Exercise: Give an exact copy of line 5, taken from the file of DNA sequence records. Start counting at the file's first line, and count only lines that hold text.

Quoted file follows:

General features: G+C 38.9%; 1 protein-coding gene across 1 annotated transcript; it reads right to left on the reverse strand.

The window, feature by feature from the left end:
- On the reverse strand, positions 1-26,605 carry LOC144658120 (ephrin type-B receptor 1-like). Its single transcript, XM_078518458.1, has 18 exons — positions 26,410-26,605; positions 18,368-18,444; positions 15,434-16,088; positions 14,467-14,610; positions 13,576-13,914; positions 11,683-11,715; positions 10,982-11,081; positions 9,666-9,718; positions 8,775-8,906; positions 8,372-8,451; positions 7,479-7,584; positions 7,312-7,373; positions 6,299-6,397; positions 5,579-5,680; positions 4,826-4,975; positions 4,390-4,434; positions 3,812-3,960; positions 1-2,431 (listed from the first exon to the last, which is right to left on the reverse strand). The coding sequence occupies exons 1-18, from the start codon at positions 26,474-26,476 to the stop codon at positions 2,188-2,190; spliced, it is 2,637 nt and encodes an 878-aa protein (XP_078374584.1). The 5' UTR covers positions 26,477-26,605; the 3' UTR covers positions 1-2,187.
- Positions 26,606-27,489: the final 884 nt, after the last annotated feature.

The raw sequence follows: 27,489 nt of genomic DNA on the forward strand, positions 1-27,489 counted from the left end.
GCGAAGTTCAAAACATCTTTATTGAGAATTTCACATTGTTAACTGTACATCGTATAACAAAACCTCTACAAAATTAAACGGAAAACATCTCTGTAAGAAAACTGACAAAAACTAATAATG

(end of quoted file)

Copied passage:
The raw sequence follows: 27,489 nt of genomic DNA on the forward strand, positions 1-27,489 counted from the left end.